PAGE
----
image003

Select “Flash Firmware”, the task bar will show the progress of the install.

 

image005

Once completed, click “Connect”.  Depending on what was flashed on the Flight Controller the previous settings may be retained or lost, the section below shows the settings used for the Sparrow 270 with the hardware above, they should be adjusted as appropriate:


Basic Betaflight Settings


 

Ports Tab:image007

UART1 is used to talk to the OSDoge, it should be set to MSP.  UART2 is used to talk sbus to the X4Rsb receiver, it is set as a serial RX.  Click save


 

Configuration Tab:


image009

Motor Stop should be disabled (having it enabled removes much of the benefit of Air mode).  Minimum Throttle should be set to the lowest point where the motors idle with the props on:


Board Alignment

image011

The board alignment should be set (in this example the board is facing backwards).  The receiver settings should be set appropriate to the receiver being used (in this case sbus from the X4Rsb)


Voltage Adjustment


image013

If the voltage sensor on the Flight controller is being used the voltage scale should be adjusted until the voltage shown on the setup tab is correct (compared to a meter on the battery) (remember to hit “Save and Reboot” if moving from the config tab to the setup tab (otherwise the change you just made to the voltage scale will be lost)


Set Failsafe


image015

Failsafe should be enabled with an appropriate value for failsafe throttle


Additional features:
image017

Any additional features (in this case LEDs) should be set.  Click “Save and reboot”


Receiver tab

image019

Select the channel map appropriate to the radio being used and if RSSI is being passed in a channel, select the correct channel.  Click Save.


 

Modes Tab


image021

On the modes tab set up the channels as required (it is important if Air mode is going to be used that Arming is on a switch, not by stick).

In the example picture a three position switch (AUX 2) is used for Disarm/Arm/Air mode, a second three position switch (AUX 1) is used for flight mode (Angle/Horizon/Rate) and a third (AUX 3 – not shown) has Beeper and Gtune on it.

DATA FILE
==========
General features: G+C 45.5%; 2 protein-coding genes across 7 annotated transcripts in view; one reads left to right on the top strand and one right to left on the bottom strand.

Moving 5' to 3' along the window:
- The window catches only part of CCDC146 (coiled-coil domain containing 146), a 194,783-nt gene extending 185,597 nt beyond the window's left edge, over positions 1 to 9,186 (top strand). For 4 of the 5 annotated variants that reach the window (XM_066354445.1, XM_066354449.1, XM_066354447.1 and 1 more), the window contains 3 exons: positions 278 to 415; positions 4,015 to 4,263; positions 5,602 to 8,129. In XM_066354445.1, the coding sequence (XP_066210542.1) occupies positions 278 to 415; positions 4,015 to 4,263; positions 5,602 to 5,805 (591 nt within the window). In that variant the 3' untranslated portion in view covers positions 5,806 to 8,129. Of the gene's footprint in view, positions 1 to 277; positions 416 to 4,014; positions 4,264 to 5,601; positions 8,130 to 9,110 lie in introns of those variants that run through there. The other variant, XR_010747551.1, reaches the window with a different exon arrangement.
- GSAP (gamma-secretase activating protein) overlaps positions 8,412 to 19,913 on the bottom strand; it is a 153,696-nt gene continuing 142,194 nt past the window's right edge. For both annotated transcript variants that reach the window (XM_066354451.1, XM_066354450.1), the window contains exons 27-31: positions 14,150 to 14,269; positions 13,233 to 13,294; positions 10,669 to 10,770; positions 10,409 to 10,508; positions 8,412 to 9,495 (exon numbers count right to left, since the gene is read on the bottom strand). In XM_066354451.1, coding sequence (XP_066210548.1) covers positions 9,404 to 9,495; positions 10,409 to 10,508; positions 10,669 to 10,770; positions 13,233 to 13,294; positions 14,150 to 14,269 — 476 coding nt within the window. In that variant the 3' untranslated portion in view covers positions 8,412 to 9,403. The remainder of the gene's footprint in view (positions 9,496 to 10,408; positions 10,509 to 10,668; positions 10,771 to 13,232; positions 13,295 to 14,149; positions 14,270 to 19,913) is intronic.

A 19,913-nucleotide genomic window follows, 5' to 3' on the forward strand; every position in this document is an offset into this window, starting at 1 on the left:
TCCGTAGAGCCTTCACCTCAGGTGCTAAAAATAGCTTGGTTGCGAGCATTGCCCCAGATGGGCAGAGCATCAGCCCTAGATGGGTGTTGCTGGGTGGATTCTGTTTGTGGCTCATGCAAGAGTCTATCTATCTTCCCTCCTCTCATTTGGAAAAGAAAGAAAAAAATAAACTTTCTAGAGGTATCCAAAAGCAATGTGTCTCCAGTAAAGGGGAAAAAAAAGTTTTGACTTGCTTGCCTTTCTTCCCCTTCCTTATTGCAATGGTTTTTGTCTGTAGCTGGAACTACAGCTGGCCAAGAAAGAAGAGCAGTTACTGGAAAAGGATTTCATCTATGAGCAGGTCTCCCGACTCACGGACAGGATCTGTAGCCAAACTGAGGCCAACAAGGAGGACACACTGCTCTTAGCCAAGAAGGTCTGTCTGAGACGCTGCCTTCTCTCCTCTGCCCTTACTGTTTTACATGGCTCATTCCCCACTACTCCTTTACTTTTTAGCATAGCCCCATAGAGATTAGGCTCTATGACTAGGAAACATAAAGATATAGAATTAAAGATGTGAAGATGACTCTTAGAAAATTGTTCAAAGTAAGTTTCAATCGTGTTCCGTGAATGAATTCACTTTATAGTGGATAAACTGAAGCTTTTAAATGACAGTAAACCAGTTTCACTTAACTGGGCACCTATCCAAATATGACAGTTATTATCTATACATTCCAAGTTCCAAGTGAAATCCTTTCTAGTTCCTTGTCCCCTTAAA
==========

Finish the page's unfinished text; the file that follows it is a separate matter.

Click Save


 

Motors Tab

If the FC is flashed for the first time or throttle settings have changed (eg min throttle on the config tab) the ESCs should be recalibrated


 

CLI Tab

A custom mix to match the physical dimensions of the Sparrow is added as follows:

mixer CUSTOM
mmix reset
mmix 0 1.000 -1.000 0.805 -1.000
mmix 1 1.000 -1.000 -0.805 1.000
mmix 2 1.000 1.000 0.805 1.000
mmix 3 1.000 1.000 -0.805 -1.000

Type save to save the mix


 

Flashing BL Heli Firmware

Betaflight supports pass-through of BL Heli firmware by simply plugging in to the flight controller with a USB lead.

BLHeli suite can be found here:

https://www.mediafire.com/folder/dx6kfaasyo24l/BLHeliSuite

Download the latest zip and extract the contents to an appropriate folder.

Without any other software connected to the flight controller, plug the USB in and then start the BLHeliSuite application.  On the “select ATMEL / SILABS Interface” menu select the appropriate interface (shown is for FVT Littlebees):


image023

Select the correct COM port and click “Connect”:


image027

Connect the battery to the quad and the esc section at the bottom will populate with numbers 1 through 4, “click the check” button and a window confirming the current state of the ESCs will appear:


image029

(Notice the multi version of the ESC firmware is used on multicopters)

Click on “OK” on the dialogue box then click “Flash BLHeli”. The software will then flash each of the ESCS in turn (one after the other).  For each ESCthe same series of dialogue boxes will appear requiring confirmations.

Once the ESCS have been flashed BLHeli suite can be disconnected.  At this point it is generally not necessary but good practice to recalibrate the ESCs (it is only necessary if some of the parameters have changed)


About the Author

[author] [author_image timthumb=’on’][/author_image] [author_info]Adam is a Technical Architect IRL and Quad builder and Pilot in his spare time.[/author_info] [/author]


 

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6 replies on “Flashing BetaFlight and Using BLHeli Passthrough

  • Steve

    Great write up, I found out the hard way about having Motor Stop enabled when using Airmode, I had Motor Stop on and Airmode assigned to a radio swithc, but when I flicked the air mode switch in flight and backed the throttle right back the motors stopped and resulted in a sudden and painful impact with the ground.

    Having learned a valuable lesson I went back and disabled Motor stop and now when I enter airmode and back the throttle right off the motors continue to spin at idle and all is well in the world.

    So, to sum up.

    If using Airmode.

    Motor stop on = BAD
    Motor stop OFF = Good, excellent, you beauty.

    (I prefer having Airmode assigned to a radio switch, and flick Airmode on when airborne, and turn Airmode off when about to land…just my personal preference.)

    Reply
  • Julien

    Hi,
    I’ve solved a pb with my setup, naze rev5 Betaflight 216, CF 1.11, little bee 20A blheli 14.3, µminiosd (MWosd 1.5), PPM rx. Unable to change CF page still “waiting” when lipo and usb is plugged. When I unplugged lipo battery, it works again. I also can’t “reach” the esc with the passthrough feature.
    Here’s a part of the solution :